Releasing nonbinary thinking means releasing the need for control. It means embracing uncertainty, which is a constant in this world. It means having a level of trust. One thing that helped me was that “I can trust the process because I trust the One Who controls the process.”
I love both/and now, rather than this/that. I learned that I’m able to hold multiple thoughts, feelings and emotions at one time and I don’t have to choose between them to make myself or anybody else feel better.
Let go and let it flow. Be a little more curious and less arrogant (me!!) that you know something. You might have placed this knowing in one of those simple boxes or compartments and it’s trying to get out, so you can examine it further and maybe expand your own capacity for thought.
Remember, this life is what we’re are given. Is limiting your thinking and processing the sign of abundance and an openness to live a full life? I don’t think so, either.
A few ways to avoid binary thinking are to:
1. Meet new people – when you need to practice on your relationships, what better way than to practice not only with people you know, but people you don’t know.
2. Try something new – an experience that is outside of the “norm” for you where you can be a little uncomfortable and uncertain. It’s about taking a kind of “safe” risk. Also, stay in tune with your body and monitor the different bodily reactions you may have (i.e., heat/cold, sweat, trembles, stomach butterflies, tension in back/neck, eye movement, excess saliva/dry mouth and everything in between)
3. Get a great therapist, who recognizes some of the limits that you place on yourself and brings them to light for more exploration. Therapy helps in so many ways and you can seek a therapist that has a background in some modalities that you would like to try!
Baby steps, right? Self-awareness is really first. Followed by self-compassion. We don’t beat ourselves up for healing and growing and changing in our minds.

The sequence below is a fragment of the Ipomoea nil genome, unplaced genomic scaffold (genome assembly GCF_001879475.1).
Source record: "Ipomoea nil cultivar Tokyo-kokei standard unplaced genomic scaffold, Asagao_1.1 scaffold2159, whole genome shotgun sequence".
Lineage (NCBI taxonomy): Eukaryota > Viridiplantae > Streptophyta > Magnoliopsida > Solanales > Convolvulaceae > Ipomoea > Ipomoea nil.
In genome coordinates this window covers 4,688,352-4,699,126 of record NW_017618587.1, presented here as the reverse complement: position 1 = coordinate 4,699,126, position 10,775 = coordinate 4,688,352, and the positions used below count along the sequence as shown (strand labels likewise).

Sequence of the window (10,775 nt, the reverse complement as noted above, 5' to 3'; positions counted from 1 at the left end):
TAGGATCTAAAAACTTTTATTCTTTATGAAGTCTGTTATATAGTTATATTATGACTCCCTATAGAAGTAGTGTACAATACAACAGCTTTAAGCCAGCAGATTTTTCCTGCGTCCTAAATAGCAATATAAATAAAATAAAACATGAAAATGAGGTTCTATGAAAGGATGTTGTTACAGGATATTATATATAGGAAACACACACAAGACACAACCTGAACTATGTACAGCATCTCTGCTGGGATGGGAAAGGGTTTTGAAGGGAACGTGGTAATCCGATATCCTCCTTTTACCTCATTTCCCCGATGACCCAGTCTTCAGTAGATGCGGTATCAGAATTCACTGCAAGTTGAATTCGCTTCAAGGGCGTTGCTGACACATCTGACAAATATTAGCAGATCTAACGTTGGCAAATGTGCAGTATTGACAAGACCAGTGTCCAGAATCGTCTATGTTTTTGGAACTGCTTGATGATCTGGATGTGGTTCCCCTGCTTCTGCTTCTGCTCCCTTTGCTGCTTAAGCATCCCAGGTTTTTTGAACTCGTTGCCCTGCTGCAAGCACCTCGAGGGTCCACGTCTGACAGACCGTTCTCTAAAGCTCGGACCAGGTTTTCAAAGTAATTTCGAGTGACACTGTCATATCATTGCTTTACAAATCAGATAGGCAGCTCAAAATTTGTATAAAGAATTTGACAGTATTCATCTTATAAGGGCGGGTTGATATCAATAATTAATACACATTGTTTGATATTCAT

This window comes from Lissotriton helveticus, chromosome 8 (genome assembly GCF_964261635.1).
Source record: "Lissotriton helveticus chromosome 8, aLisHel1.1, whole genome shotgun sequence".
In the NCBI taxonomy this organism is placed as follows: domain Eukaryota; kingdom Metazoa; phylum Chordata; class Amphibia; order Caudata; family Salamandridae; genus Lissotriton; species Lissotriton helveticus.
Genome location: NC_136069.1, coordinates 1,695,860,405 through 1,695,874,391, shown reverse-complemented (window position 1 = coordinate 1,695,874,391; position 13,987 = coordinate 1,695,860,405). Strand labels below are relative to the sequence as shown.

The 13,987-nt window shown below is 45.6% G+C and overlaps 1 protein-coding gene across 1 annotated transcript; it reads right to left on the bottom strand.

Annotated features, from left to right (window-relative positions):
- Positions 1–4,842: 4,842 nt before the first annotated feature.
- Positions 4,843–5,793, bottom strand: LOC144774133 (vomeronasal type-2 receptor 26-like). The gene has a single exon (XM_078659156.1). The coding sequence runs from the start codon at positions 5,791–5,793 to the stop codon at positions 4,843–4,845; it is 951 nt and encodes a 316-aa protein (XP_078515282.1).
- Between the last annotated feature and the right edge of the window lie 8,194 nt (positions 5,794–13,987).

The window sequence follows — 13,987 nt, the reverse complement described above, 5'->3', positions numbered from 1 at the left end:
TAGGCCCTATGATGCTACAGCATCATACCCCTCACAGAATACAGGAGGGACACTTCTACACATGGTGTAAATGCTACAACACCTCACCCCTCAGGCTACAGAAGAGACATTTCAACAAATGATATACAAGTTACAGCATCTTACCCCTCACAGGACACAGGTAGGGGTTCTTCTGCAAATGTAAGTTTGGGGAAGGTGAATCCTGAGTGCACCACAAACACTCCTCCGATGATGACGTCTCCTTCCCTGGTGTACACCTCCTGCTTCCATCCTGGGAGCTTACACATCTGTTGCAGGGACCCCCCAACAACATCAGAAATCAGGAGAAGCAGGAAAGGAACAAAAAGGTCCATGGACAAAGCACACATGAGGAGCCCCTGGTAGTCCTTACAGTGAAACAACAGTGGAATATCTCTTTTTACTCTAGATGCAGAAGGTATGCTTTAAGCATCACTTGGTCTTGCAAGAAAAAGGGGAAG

Now that it’s on your radar, pay attention to how you are thinking moving forward. Do you think in a binary or nonbinary way?
Maybe, like me, you are both/and. Maybe you’re both embracing nonbinary thinking and recognizing when binary thoughts arise so you can reframe some of them to allow for (and appreciate) infinite possibilities.
For Further Exploration
Ask: When you resort to B/W thinking, in what ways do you not feel safe? Once identified, do one thing towards creating that safety for yourself.
Immediately go into practice, because we learn by doing – ugly and messily. Contact me so we can chat about it or sign in and leave a comment. I’m still exploring my own practice in this area, so it should be a very interesting discussion!
I started a new series this year on the blog that is based on the 8 Dimensions of Wellness. In 2022, I was focused on my own wellness and I found this “wheel” along with the feelings wheel, to help me identify areas of wellness where I had gaps (or giant holes!).
I audited my life according to each area and then went on an exploration and made a short list of how I wanted to support my overall wellness journey in the areas. It was helpful for me and I would like to share it with you.
Each month on the blog, minus a break or two, I will have at least one article focused on one of these areas of wellness.
Go back to January's theme and read about Spiritual Wellness and Spiritual Rest.